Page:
Patent information : costs and procedure
There are various aspects of patent information you'll need if your application is to be successful. One of the major ones is the cost. It's impossible to say how much exactly the procedure will be because it depends on what kind of patent you are applying for (utility, plant or design in the US ) and how complicated the invention is. If you hire a lawyer or agent, as is generally wise, by the time your patent is granted you can expect to have paid for the following: a patent search (optional but often very useful); the interview and application draft; filing fees and any extra petition fees (if you want your application speeded up: since most people do make a special petition you are at a disadvantage if you don't); review of the examiner's report and a reply to it; publication fees and more. Thereafter are the maintenance fees for the patent. What's more, you are not even guaranteed to get it in the first place. However, you can make it as likely as possible that you will. The most expensive thing will be the application draft, but the more care you take over this, the more persuasive it will be to the examiner. It's important to make every effort to get it right the first time because if you have to appeal it could double your costs (at least).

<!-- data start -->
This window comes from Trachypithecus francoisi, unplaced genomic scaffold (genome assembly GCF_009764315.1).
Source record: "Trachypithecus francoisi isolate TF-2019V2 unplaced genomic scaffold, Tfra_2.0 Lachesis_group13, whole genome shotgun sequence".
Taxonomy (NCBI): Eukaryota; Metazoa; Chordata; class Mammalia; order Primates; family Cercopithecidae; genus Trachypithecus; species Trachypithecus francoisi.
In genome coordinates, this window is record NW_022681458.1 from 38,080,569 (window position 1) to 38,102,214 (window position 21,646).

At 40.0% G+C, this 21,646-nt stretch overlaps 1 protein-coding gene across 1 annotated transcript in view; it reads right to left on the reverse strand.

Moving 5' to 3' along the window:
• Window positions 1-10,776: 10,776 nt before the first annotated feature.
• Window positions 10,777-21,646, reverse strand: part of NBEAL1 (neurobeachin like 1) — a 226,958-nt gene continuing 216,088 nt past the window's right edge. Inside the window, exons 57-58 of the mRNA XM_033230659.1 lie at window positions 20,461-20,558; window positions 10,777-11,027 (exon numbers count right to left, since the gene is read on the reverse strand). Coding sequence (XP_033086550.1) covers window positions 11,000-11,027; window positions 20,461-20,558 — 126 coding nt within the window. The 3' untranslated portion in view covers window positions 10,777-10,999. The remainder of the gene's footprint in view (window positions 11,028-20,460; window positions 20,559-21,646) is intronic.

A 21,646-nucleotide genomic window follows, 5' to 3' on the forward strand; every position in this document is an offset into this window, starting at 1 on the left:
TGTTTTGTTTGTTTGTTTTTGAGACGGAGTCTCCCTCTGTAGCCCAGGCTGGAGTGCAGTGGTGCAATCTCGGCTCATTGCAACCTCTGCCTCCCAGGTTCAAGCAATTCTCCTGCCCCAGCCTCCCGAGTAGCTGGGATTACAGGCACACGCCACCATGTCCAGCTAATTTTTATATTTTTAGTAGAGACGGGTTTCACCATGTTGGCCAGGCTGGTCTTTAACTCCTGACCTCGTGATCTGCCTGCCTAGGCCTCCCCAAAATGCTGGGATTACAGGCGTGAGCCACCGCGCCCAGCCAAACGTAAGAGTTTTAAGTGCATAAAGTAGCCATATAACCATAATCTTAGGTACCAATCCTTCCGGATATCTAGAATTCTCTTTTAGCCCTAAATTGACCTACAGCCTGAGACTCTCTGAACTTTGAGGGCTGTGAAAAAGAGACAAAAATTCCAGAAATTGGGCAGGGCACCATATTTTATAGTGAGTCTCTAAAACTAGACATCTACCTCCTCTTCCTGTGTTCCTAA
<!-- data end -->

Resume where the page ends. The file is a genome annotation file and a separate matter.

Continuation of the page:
Another important piece of patent information is how the application procedure works. It's very detailed but the broad steps are: assessing whether a patent is suitable to you; conducting a patent search if you so choose to check whether your idea has already been patented; preparing the application; filing it; examination and any tweaks or disputes that may come with it; and finally, with luck, getting the patent granted and putting it on your product. Your patent agent or lawyer will help you with the intricacies of the process. The patent office itself is highly organized, if overworked, agency which has to deal with a vista of technical fields and tasks. It doesn't only examine patent applications. It also keeps a library of the ones which have been granted plus other documentation, attempts to resolve disputes between patent applicants and is the accrediting body for patent lawyers and agents. It's a busy place. So again, to maximize your chances of getting the patent it's important to get yourself noticed in a good way: be prompt in replying to correspondence and make every effort to maintain personal contact with the examiner - you are entitled to discuss your application with them face to face during the examination process. For more patent information try the US patent office site (www.uspto.gov) as a starting point